The Heart Of Bravery: How To Love Someone Who Is Grieving.

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Grief can be terrifying.

It is loud and dripping and jagged; it is unpredictable and never contained — never isolated to one person’s heart alone — and it cares little for the conventions of social nicety.

We fear the grief-beast in our own lives, so it’s only natural that we would fear it in the lives of those we hold dear, too.

When I lost my mother at the age of 18, a lot of things became clear over time, but this one was immediately apparent: the majority of my peers had no idea how to handle me. As teens, very few of us had direct experience with a loss that close, the type of loss that changes everyday life.

I remember my growing surprise as I realized that most everyone around me would opt to not acknowledge my sadness, even after I reached out for support.

Still, I recognized even then that this isolating disregard was born of fear and inexperience rather than meanness or actual carelessness. I also knew that I would have likely behaved the exact same way had the roles been switched. Death is big enough to do that.

But that isolation wasn’t the only part of my experience. The other part of it was the shimmering kindness of loved ones who did reach out and hold me.

They weren’t perfect, and they didn’t always say the right thing, and I didn’t always come away from their tenderness feeling better than I had before.

But they tried, and I felt that.

Those who reached my heart the most were the ones who were willing — willing to be clumsy in their expressions of care, willing to be uncertain and let me hear their voices catch in their throats.

They were the ones who told me, honestly, “I don’t know what to say, I never know what to say, but I care about you and I want you to know I’m here,” and the ones who asked me, directly, “What can I do to love you right now?”

They are, now, the ones who surprise me every once in awhile with a photo of my mom I haven’t seen in years, or a memory of her they want to share, or a message reminding me that they are always here if I need to talk or sit or cry.

They are, ultimately, those who got comfortable with being uncomfortable, all in the name of expressing care and love.

And each time one of these brave-hearts wrapped me in compassion, they gave me more than just comfort in the moment. They gave me a blueprint with which to turn around and act from when someone I love hurts. They were, and are, my models of loving-kindness.

Throughout the years, I’ve heard this one thing so often, and I think it’s an incredibly common misconception:

“I didn’t want to bring it up and upset you. I didn’t want to make you sad.”

I’m grateful to all those who were brave enough to recognize this and voice it. And I always have the same thing to say in return: “This loss is part of my life. It’s my history and it shapes me and my every day.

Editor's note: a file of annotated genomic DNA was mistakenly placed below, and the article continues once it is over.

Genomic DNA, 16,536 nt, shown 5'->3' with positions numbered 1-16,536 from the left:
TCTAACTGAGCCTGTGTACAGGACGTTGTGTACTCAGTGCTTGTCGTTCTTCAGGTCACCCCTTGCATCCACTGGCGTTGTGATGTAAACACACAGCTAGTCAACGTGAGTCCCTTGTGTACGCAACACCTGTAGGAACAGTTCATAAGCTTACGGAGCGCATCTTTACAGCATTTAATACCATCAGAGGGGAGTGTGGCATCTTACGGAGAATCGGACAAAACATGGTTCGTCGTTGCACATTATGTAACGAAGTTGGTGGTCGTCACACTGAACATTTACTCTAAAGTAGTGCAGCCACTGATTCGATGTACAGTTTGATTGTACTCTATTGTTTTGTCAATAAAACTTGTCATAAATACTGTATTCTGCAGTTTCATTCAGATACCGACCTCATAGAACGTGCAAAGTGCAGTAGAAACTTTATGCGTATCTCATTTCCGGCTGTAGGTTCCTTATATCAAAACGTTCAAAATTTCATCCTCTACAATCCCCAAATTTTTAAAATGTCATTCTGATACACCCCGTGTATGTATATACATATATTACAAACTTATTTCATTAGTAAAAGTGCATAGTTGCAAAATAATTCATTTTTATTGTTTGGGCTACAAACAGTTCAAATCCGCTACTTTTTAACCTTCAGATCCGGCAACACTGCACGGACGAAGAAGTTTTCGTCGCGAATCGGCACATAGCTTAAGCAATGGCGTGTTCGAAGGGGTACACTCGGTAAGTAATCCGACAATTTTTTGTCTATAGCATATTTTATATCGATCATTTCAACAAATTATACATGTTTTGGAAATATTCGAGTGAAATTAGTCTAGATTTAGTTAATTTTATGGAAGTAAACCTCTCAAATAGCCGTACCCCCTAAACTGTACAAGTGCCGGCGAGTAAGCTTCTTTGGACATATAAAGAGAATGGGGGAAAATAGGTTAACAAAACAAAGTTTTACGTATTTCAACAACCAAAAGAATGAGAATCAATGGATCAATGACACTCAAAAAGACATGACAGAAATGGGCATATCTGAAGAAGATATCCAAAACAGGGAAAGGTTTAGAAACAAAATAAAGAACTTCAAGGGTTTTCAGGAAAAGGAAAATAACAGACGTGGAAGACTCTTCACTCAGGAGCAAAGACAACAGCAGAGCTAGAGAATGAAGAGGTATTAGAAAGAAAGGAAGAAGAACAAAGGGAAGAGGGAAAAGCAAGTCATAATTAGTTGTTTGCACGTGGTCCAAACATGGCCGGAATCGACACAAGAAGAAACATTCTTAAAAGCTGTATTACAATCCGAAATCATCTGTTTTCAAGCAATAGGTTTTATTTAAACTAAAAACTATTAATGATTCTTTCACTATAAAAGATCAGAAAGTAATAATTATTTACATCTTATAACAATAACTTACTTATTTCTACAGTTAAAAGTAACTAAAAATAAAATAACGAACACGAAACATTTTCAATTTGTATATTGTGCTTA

If you bring it up, it won’t be as a reminder of something I’ve forgotten, it will be as an acknowledgment of something that is true for me all of the time.

If you bring it up and I get sad, it’s not because you’ve upset me, it’s because you’ve given me the gift of space to express that which I already feel. Thank you.”

Each of us grieves differently, and there are no hard-and-fast rules, except perhaps this: let’s approach ourselves, the comforters, with gentleness. We won’t always say or do the perfect thing, and that’s okay. We may feel embarrassed or uncomfortable sometimes, and that’s okay.

We may occasionally be rebuffed in our efforts, and even that’s okay.

Oh, and let’s remember this, too: may we all — those of us who have lost, and those of us who haven’t (yet) — allow for the fact that grief does not go away, it only changes shape.

Grief is not something to be vanquished, not anything to get over or move on from. The place of true healing and integration is one of allowance. I am still working on this myself, but I look forward to the time when I will welcome my grief as a friend, allowing it the space it deserves as a part of who I am.

The truth is that grief — like any other hardship — is a seed full of immeasurable potential for growth and development. It is both an honor and a miracle to bear witness to the transformation and enrichment a person can undergo after a trauma.

But that opportunity for expansion doesn’t end with the person who has lost. It extends to everyone around her or him, everyone who is willing to strengthen their bravery and mover ever-closer to the center of compassion’s heart.

The point, as with everything, is that we have a choice.

When we see someone we love hurting, we can choose to love them imperfectly because we know the only alternative we have is to not love perfectly, but to not love at all.


Hannah Harris
Hannah Harris grew up in the pure mountain air of Lake Tahoe, NV. She is now a Yoga teacher and writer in San Francisco. She believes the the single best thing any of us can do for the rest of creation is find the time to truly know and then madly love ourselves. Find her on Instagram and Facebook, or read more of her thoughts at Wayfaring Gypsy.
Hannah Harris
Hannah Harris